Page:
The chorus comes in on that dropped out 4 “I’ve got the eye…” and it’s really an incredible layer of doubled, tastefully reverbed and panned vocals. It is actually really hard to pick out how many individual parts there are to this vocal, but I can say this: you have unisons, slight harmony and a high octave ridden so flavorfully they hit as one very impactful voice. I’m really impressed at how well timed the vibratos are.
The other instrument here in this chorus has the effect of a sustained and very heavy guitar. It could be a guitar or just something being run through a guitar type of signal chain. Something that really makes it impact is that it’s the notes of the already familiar bass line, but bigger, massive sustain.
One really cool effect done to the vocal when it gets to the “ohoh oh oh oh ohoh,” part of the chorus we have a gate that chops off the first part of each note timed so it’s almost quantized to eighth notes. It gives a short impulse of silence (space) in the vocal with each “oh” really hitting hard. On the last “roar” almost the entirety of the arrangement drops out save for the drums. This let’s that hook really STATE itself.
A remark about reverb in this track, it is crucial to the space and arrangement. It’s sent on an almost a note by note basis, with many parts of the song layered, with only certain layers being sent (often pre-fader and therefore being entirely wet). What you hear on this “roar” is the drier more up front vocals are gracefully faded out, leaving that super reverb “roar” to sustain. In my opinion it gives a greater dynamic depth to the performance than if you had a single uniform reverb send used for melodic aspects of the arrangement. Instead of adding more parts or more notes or more instruments the (fictional) reverbant space is played as it’s own instrument, adding depth AND dynamic to the track. The reverb of the roar cuts off dramatically before the second verse.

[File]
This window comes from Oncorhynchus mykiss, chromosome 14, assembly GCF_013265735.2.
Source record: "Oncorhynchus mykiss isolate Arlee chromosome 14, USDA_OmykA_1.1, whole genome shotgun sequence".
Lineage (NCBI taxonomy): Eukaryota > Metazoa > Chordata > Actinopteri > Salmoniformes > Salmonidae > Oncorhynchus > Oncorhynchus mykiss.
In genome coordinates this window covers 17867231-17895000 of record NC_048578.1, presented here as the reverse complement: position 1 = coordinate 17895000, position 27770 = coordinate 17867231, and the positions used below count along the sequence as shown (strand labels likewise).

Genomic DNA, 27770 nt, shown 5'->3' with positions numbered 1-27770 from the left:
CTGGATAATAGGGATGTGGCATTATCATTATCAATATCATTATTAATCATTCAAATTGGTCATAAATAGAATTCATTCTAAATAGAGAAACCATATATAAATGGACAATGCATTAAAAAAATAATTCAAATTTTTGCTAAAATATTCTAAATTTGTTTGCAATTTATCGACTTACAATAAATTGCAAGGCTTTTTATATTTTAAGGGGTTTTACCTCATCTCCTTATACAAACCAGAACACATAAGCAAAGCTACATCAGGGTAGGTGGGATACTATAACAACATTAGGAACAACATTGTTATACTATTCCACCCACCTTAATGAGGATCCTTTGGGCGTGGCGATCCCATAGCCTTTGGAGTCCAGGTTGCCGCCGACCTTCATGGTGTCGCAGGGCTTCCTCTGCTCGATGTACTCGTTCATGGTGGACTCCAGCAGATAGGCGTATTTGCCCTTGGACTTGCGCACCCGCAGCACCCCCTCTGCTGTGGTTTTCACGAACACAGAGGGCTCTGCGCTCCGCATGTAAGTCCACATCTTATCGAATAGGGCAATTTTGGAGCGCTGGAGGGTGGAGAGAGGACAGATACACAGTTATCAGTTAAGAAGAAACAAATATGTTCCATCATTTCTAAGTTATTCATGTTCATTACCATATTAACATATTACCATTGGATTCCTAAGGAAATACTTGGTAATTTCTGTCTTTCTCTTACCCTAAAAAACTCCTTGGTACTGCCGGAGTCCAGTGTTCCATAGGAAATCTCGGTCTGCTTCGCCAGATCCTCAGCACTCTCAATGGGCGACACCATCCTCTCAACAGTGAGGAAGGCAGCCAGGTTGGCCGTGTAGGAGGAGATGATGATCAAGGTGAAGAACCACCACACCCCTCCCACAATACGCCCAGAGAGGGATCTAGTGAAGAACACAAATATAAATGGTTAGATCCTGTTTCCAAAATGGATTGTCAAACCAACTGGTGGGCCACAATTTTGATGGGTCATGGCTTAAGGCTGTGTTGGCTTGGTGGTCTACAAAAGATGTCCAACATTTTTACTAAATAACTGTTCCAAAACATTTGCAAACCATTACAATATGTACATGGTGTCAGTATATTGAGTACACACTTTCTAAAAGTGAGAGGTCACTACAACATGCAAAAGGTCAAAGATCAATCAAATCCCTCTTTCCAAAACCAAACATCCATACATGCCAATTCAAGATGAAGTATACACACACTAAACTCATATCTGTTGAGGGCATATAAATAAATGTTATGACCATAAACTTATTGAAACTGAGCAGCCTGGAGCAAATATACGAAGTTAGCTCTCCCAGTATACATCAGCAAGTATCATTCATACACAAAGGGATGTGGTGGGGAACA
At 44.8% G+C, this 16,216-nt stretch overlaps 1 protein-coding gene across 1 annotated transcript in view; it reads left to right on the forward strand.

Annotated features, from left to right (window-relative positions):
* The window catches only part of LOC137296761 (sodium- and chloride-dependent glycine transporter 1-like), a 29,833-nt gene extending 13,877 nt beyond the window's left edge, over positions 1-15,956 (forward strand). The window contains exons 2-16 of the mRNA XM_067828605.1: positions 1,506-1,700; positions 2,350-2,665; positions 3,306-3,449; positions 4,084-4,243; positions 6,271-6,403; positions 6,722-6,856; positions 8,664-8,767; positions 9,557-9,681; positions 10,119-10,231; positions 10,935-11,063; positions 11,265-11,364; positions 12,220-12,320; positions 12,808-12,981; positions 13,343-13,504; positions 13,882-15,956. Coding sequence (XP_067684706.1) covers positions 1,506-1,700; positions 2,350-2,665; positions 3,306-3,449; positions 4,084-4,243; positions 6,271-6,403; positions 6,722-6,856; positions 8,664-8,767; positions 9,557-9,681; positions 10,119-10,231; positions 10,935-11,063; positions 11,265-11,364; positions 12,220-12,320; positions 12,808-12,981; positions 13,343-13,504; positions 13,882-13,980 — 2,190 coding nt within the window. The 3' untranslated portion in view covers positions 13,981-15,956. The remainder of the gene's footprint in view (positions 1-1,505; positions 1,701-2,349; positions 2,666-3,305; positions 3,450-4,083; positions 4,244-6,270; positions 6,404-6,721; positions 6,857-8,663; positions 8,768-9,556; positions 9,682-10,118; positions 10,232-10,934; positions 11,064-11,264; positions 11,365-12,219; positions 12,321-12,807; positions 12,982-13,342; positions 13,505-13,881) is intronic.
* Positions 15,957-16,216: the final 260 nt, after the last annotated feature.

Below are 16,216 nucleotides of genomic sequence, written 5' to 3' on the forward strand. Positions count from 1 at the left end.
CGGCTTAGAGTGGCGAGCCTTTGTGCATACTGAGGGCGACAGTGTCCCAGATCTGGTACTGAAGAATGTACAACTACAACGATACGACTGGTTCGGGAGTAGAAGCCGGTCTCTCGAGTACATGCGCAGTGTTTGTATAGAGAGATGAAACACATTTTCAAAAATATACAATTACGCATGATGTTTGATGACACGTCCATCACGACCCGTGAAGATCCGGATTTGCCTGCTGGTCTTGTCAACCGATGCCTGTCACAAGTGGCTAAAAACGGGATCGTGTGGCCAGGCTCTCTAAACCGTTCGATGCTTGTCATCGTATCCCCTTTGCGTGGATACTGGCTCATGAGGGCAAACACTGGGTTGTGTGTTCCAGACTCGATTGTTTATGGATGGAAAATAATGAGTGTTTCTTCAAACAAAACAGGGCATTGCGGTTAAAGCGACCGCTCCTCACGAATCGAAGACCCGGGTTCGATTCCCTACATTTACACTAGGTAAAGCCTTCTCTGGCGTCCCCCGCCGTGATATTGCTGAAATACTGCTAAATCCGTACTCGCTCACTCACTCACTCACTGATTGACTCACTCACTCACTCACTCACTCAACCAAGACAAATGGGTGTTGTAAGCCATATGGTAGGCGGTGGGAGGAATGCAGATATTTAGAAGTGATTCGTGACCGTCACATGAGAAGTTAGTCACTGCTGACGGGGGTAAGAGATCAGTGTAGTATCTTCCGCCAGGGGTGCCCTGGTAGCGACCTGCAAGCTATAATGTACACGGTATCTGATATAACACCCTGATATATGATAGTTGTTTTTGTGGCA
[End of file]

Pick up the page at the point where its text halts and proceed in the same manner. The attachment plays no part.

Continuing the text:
In the second verse we get a more instant harmony on the vocal as well as a punctuated line encircled with a high octave “like thunder gonna shake the ground.” Also we have panned to the right a very wet “ahhhhh” type of pad. It’s low in the mix but it is a nice build for this chorus. Also, it’s the same notes as the bass. This is great, the listener isn’t bombarded having to wrap their head around new melodies or rhythms, but sonically they still get a journey through evolving textures along a set of changes that surely would pass the “old gray whistle test.”
There are a couple little extra vocal punctuation as coloring out this verse and even more in the second chorus.
The pre-outchorus is built up by basically ditching everything including the drums. What is left is our melody that was established by the bass, but played instead by a reverbed slightly less distorted guitar on the left and our “ahhhhhh” pad to the right. SO MUCH SPACE.
Big crescendo with the drums building us up to the completely open “I’ve got the eye of the tiger…” And the vocal layers are dense and so slick it comes out as just one insanely empowered Katy. With the whole shebang rolling for the outchorus we get some vocal riffing and improv driving it all home.
The last notes are basically guitar buzz as the last note is held out. One left, one right, asynchronous release that makes it feel that in the end it was just a couple of guys jamming.
Some final remarks here; while the pieces of this song are quite simple, quite memorable, the composite is the result of a very well-thought-out arrangement consisting of many disparate instruments and layers that are played together as one. The dynamics come largely from the combinations of these parts and its impressive that something can feel like it starts out at about a 7, going quickly to 9, then 10, then somehow 11, ripping up to a 13 before it goes out to about a 2 on the last note. I think this song would be quite a trick to cover because the simplicity in its melody belies a complexity in arrangement. Very very impressive and such a fantastic message. Thank you Katy and co.!